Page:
How are you?
"How are you?" - It's such a simple question. Catch me on a good day and you will probably get the typical American response, "fine" or "good". Catch me on a bad day and you might hear, "What do you mean?" or "I don't understand the question.". I will probably start shifting anxiously in my chair. In my head I will be frantically asking myself, "Do they mean personally or professionally?" or "Do I tell the truth or bottle up everything inside?". On those days, the question itself could warrant a bucket filled with crocodile tears and more of an answer than you bargained for. But it's not about the words themselves, it's about how they hit your heart at a given moment.
Why am I talking about this? I was speaking to a group of people the other night and they told me that they hated it when their bosses asked them, "How are you?". That's weird, right? I decided to dig a little further... It's because it requires either too superficial or too personal of a response. If it's the former, it is a cultural nicety that seems like a waste of time. If it is the latter, the explanation was that no one wants to cry at work - and if there is something going on in our personal lives, that outcome might be inevitable. Employees don't necessarily want that.
I'm giving you the problem (which you know I hate to focus on), so I also asked the same group of individuals what they would like to hear instead. Let's take a look:
On a scale from 1 to 10
One of the individuals told me that they once had a boss who would start a 1:1 with the following question: "On a scale from 1 to 10, tell me how you are doing, but you can't use the number 7." Apparently seven is the number equivalent of "fine" or "good". The boss removed the number 7 so that he/she had a more accurate representation of how the individual was doing. If it was an 8 or higher, that was positive. If it was a 6 or below, the boss knew to dig further.
I'll be honest and say that this particular solution isn't my style, but if data is what you are after, I say, have at it. The next one feels more natural to me.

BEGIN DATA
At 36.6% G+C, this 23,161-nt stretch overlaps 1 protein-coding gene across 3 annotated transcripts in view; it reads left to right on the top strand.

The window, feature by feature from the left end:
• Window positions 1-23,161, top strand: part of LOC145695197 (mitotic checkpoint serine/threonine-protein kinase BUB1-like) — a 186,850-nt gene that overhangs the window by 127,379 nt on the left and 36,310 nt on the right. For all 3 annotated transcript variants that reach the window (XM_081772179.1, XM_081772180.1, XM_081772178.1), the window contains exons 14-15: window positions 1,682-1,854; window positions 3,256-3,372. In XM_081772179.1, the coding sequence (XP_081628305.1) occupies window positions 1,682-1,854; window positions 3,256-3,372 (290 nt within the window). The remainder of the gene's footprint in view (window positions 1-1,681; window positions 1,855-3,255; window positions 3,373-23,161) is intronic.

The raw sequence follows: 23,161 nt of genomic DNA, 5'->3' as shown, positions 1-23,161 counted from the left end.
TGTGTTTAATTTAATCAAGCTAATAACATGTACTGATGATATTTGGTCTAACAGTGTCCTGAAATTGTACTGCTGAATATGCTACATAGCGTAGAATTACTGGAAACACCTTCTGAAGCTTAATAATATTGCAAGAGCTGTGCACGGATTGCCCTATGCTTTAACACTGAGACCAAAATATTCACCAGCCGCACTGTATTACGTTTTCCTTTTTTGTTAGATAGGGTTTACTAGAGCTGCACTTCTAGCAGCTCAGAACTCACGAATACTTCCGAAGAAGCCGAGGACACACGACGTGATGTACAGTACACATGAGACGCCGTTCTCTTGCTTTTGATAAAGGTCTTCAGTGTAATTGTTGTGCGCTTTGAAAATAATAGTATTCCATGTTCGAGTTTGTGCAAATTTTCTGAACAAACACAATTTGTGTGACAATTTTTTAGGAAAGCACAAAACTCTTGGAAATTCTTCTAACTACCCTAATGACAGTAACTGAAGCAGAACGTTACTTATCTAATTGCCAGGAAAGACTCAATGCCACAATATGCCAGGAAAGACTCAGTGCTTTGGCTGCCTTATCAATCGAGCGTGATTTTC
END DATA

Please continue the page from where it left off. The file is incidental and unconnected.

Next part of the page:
Reference something specific
Did you find out in your last meeting that your employee is selling their house? Did they celebrate their dad's 70th birthday? Did they attend a funeral or have a reunion with their estranged family member? Are they struggling to pull slides together for a big presentation? Talk to specific things they divulged in a previous 1:1.
This can look something like, "Tell me how your son's birthday party was! I imagine you spent most of the weekend prepping for it. Were you able to enjoy it?" or "I know you have been a little frustrated with the preparations for Friday's presentation. How is that coming along? How can I help set you up for success?".
You might think it sounds silly but taking notes and referring to things they said in a previous meeting shows your employees that you are listening to them. This, in turn, makes them feel valued and even shows them that you care. This feels most natural to me, but the next one is definitely something that I would gladly incorporate on occasion.
What’s the weather like?
I laughed so hard the first time I heard a boss ask me this. It was right after we had gone through the umpteenth round of proposal preparations and pitches to a client - disheartened might be a good word to describe the team at this point. We got on the phone to debrief after our client call when we heard, “So what’s the weather like where everyone is at?”. He was most certainly not referring to the actual weather, he meant our moods. I can tell you one thing: It brought a smile (if not laughter) to everyone’s faces and then we went around the [virtual] room describing our moods with weather patterns.
When you feel like your team is in a rut it is always a good idea to shake things up. It was a silly exercise to hear how people were doing without them having to be explicit. I think if I catch myself in a similar situation one day, I will pull out the weather card. Why? Stormy and chilly weather is snow laughing matter.
Pick up on social cues
Is your colleague more reserved today? Less bubbly? Guarded? Overly energetic? Grinning from ear to ear? Whatever you might be seeing, if you pick up on it, say something. This could sound like, "I'm noticing you seem very energetic today. Your happiness is contagious. Is there something exciting happening in your life?" or "You are very quiet today, which is out of character for you. Is something going on? You don't need to feel obligated to share but know this is a safe space if you want to talk."
Your colleagues may not want to talk about whatever is on their mind, so you will need to respect that. Simply asking those types of questions shows them that you care. If they are going through a rough time, it can make them feel like they aren't alone (even if they don't want to talk).
At the end of the day, you need to ask yourself what you are trying to achieve by asking that oh-so-simple question. Whatever the reason, I want to remind you that the question itself can warrant a superficial or overly personal response, and as humans we need to be prepared to receive either.
To all people everywhere: My goal here is not to remove the sentence, "How are you?", from your daily interactions, so please do not misinterpret this blog. I do strive to give you the tools you need to try a different approach if you feel like you are not connecting with your people.
We all can use some silly things to change up our day-to-day routine. That is why I authored the cutest children's book and first book about A Stay-at-Home Dad? Go and grab your copy today!